In the medium term, PV installations look set to increase sharply, as India seeks to hit its ambitious target of 100GW of solar by 2022. However, that acceleration did not materialize in 2017. There were, nevertheless, several projects financed that rivalled in size anything financed in China last year – including the APPGCL Andhra Pradesh PV park, at 500MW and an estimated $400 million.

The third of the ‘big three’, Brazil, attracted $6 billion of renewable energy investment in 2017, up 8% on the previous year but still far below the peak total of $11.5 billion in 2008, when the biofuel boom in that country was still in full swing. Last year, as Table5 shows, activity was mainly concentrated in wind, at $3.6 billion, and solar at $2.1 billion. The former was down 18% on 2016 levels, but the latter was up a spectacular 204% as projects that won power purchase agreements in prior-year auctions secured financing.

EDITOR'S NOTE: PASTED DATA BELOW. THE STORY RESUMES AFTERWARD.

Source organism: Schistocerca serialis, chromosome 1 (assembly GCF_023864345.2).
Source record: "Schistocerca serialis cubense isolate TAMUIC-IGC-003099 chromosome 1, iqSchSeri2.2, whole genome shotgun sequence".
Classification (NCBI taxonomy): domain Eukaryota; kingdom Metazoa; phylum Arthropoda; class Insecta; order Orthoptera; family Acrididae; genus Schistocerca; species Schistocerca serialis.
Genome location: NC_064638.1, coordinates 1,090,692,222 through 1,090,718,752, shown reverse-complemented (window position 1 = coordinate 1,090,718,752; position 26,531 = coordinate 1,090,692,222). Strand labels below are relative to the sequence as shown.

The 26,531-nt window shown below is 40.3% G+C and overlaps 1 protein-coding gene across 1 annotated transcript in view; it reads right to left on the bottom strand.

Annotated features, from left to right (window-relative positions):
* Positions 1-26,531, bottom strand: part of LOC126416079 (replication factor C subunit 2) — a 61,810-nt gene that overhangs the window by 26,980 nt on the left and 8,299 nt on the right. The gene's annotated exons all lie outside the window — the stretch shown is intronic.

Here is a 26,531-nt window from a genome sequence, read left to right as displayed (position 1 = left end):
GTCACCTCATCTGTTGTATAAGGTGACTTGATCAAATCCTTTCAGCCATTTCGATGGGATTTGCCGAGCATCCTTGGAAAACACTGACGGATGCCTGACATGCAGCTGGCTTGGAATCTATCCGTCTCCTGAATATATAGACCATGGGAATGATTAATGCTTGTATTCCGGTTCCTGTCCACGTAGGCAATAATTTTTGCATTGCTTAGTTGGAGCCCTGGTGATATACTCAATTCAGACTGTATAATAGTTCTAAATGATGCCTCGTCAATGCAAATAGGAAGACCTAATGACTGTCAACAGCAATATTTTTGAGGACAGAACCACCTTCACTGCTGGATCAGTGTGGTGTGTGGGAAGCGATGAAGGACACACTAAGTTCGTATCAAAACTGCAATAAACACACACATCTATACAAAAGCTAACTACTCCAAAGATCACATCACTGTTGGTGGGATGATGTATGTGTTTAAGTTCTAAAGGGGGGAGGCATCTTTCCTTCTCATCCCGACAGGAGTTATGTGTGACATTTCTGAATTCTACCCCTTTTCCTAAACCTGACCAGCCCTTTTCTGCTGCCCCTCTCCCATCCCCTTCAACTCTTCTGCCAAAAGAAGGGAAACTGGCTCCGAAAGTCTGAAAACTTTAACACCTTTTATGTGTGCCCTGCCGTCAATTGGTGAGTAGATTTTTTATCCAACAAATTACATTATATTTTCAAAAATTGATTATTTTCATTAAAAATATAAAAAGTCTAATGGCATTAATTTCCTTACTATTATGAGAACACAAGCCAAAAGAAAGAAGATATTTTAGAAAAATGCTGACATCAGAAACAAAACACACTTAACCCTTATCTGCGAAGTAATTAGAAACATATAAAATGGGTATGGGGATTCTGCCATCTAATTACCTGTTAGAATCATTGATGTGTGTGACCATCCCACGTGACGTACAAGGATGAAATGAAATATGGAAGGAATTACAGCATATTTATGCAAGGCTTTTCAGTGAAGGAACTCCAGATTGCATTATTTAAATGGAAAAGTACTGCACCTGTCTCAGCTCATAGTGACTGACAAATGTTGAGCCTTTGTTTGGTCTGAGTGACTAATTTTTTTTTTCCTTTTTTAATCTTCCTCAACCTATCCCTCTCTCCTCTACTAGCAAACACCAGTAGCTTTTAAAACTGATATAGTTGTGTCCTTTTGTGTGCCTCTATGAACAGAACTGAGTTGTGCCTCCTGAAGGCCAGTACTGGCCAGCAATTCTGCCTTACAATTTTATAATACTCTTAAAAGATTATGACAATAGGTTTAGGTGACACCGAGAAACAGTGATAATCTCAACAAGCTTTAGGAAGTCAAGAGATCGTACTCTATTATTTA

The Brazilian market has been affected by political and economic uncertainty in recent years, and specifically by the cancellation of a renewable energy auction at the end of 2016. Projects that went ahead in 2017, such as the 216MW Rio Energy Serra da Babilonia wind farm and the 184MW Pirapora 1 PV portfolio, at $479 million and $350 million respectively, were winners in prior-year auctions and had deadlines to start delivering power. In biofuels, the imposition of duties on U.S. imports and a faltering of domestic demand combined to keep investors in cautious mood.

Source: “Global Trends In Renewable Energy Investment 2018 -- Released By UN Environment.” The Frankfurt School-UNEP Collaborating Centre And Bloomberg New Energy Finance.

| Article published on 24/05/2018 by Moulin